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You Can Help Prepare Kids for Unexpected Financial Crises

posted on Tuesday, October 6, 2020 in Education

image of dad talking with daughter

Financial crises can hit at any age. In fact, a recent study by the Principal Foundation found that more than half of Americans under the age of 30 have already hit their financial rock bottom. Such crises can be caused by anything from mental health to job loss to simply accumulating too much debt. While schools often provide instruction in financial literacy, there are many lessons parents can teach their kids that will prepare them to face a financial crisis.

It’s important for children to learn early on that unexpected issues can arise, especially when it comes to finances. Knowing how to manage finances and build savings can provide them with a safety net that will help them navigate financial troubles.

Financial Lessons for Children

Being exposed to sound financial decision-making at an early age is crucial, and there are many firsthand lessons parents can provide their kids to help shape their future financial habits. Following are eight ways parents can teach their kids about responsible money management.

  • Set a good example. Kids are observant and learn many behaviors from their parents. Explain to your kids how you spend your money and why you put off buying certain things.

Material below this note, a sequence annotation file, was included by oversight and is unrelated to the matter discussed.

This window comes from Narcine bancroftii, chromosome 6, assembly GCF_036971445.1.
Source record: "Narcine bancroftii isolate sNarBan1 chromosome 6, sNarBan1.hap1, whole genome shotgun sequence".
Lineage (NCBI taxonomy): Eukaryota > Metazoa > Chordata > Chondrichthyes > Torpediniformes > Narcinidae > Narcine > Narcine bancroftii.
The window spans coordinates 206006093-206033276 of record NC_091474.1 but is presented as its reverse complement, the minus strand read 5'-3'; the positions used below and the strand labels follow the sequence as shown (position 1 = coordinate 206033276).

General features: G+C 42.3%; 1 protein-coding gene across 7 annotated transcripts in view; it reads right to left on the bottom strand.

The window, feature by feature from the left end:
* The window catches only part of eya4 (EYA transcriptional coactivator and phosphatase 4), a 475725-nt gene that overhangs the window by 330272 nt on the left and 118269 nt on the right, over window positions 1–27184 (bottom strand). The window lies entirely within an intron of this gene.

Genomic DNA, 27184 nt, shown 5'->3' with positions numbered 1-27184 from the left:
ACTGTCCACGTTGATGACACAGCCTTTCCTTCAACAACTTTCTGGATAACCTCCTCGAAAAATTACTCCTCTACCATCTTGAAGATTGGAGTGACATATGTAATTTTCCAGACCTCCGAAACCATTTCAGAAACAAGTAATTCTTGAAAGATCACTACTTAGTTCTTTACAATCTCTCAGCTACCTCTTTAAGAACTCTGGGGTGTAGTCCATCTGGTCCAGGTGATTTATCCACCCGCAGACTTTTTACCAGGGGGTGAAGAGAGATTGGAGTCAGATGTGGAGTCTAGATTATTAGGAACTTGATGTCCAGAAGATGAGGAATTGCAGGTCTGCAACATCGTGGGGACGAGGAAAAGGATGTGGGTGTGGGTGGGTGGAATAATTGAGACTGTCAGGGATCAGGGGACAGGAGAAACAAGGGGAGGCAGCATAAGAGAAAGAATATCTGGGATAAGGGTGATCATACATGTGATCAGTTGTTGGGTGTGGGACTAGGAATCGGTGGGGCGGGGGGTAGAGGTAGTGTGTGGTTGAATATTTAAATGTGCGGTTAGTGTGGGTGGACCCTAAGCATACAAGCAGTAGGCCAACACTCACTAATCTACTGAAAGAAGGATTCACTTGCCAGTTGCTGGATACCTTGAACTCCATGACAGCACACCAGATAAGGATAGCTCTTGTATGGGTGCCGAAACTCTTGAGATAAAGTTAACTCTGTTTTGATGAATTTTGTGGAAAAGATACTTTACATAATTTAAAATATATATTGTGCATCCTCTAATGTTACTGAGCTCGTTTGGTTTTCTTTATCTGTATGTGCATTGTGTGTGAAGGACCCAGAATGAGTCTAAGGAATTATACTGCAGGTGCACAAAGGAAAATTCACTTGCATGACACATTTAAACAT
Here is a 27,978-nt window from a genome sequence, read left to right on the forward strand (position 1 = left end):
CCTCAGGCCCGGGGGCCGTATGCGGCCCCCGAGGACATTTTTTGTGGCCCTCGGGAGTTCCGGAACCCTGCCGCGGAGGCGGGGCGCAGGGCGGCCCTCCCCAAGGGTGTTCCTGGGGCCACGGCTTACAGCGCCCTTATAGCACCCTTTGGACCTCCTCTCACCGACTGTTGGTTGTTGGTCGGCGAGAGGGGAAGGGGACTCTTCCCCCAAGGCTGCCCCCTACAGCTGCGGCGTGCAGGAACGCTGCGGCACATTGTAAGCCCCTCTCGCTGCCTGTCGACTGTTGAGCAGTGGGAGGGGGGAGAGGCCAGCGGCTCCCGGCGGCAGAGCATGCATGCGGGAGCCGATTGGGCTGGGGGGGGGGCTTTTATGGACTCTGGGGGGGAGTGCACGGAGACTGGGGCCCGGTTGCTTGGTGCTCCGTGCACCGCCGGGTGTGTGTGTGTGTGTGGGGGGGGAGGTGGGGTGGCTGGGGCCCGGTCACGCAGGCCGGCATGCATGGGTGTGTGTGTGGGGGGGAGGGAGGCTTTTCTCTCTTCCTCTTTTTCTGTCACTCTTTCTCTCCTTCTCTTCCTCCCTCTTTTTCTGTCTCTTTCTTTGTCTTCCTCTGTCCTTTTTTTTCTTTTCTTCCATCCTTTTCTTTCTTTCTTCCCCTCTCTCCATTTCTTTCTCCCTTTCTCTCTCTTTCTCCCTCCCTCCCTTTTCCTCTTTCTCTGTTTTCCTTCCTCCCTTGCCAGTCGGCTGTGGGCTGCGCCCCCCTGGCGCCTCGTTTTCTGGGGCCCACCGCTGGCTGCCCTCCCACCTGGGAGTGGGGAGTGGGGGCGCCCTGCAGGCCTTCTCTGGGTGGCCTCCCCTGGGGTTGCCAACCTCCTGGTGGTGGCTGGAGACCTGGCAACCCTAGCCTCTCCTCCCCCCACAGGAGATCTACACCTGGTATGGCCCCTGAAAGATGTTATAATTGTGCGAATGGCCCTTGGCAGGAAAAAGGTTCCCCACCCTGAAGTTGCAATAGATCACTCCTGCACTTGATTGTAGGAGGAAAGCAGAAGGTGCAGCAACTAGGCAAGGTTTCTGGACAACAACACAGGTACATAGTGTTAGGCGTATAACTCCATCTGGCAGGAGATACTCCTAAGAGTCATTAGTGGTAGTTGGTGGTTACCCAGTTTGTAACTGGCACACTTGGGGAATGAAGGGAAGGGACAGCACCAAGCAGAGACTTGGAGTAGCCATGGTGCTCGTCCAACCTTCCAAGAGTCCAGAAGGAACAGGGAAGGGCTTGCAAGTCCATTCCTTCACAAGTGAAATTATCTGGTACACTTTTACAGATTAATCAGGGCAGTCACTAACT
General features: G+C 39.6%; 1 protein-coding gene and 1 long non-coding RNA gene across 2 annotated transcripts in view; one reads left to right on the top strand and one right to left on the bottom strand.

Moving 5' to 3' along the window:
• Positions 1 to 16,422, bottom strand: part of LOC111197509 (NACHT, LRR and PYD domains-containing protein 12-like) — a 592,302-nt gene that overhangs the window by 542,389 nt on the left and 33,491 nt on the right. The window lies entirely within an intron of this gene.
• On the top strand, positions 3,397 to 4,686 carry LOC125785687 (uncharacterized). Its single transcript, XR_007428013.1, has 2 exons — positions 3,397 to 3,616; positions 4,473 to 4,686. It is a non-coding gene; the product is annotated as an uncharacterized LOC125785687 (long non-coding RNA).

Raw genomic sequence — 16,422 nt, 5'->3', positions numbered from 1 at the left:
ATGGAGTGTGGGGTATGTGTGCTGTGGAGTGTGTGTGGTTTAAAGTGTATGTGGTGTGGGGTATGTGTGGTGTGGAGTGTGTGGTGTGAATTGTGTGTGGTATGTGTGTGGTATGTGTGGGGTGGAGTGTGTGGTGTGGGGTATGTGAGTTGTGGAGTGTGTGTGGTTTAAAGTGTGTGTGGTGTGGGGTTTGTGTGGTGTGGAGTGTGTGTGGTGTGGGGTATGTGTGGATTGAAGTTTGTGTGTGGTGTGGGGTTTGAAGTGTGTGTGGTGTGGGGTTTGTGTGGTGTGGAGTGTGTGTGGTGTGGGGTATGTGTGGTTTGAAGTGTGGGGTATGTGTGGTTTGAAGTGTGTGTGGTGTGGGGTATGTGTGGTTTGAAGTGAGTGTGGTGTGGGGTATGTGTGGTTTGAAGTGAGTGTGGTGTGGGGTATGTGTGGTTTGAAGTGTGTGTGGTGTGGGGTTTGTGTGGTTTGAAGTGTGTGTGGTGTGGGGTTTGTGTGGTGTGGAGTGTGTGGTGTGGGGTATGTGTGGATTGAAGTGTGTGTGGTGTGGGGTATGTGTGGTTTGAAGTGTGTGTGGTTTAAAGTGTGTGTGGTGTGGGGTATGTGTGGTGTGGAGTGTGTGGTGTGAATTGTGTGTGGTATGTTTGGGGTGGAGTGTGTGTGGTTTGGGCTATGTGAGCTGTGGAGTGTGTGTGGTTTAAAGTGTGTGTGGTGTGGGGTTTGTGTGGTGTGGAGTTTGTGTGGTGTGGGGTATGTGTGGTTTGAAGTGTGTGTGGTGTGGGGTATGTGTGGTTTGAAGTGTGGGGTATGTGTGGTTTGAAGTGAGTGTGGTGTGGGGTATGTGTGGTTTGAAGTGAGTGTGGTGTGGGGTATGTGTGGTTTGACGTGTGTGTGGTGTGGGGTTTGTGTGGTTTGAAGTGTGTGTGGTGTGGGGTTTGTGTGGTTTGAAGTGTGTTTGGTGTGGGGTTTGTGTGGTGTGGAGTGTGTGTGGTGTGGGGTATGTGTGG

• Give allowances. Hands-on experience is critical to learning how to use money wisely, but children can’t get that experience if they don’t have access to money. Set aside a weekly amount to give to your children, and help them decide the best way to use it.
  • Introduce them to spending. Bring your children with you to the grocery store, and tell them to pick out an item to buy that can’t exceed a specified amount. Have them pay for the item at checkout to introduce them to the process of spending. This will also give them an idea of how far their money can go.
  • Introduce them to saving. Bring your children with you to visit the bank and explain the importance of saving money in a bank account.
  • Open a savings/checking account. Once your children start earning money, they will need a place to store it that is more secure than a piggy bank. You can help them open their first checking and/or savings account.
  • Set goals. Talk to your children about what they want to accomplish with their money. Whether it’s putting money away for their college tuition or saving to buy a car, they will need to know what they want to accomplish so they can put together a plan that will help them achieve it.
  • Create a budget. A budget is the plan that will help your children reach their goals. Review their budget with them and help them see how putting a specific amount of money aside each month can help them achieve their goals.
  • Teach children to track their spending. Once your children have a budget in place, it’s time to track where their money is going. Make an appointment with your children once a month to analyze their bank statements, so they can see how much was spent versus how much was saved. Then they can determine if any adjustments need to be made to help them reach their goals.

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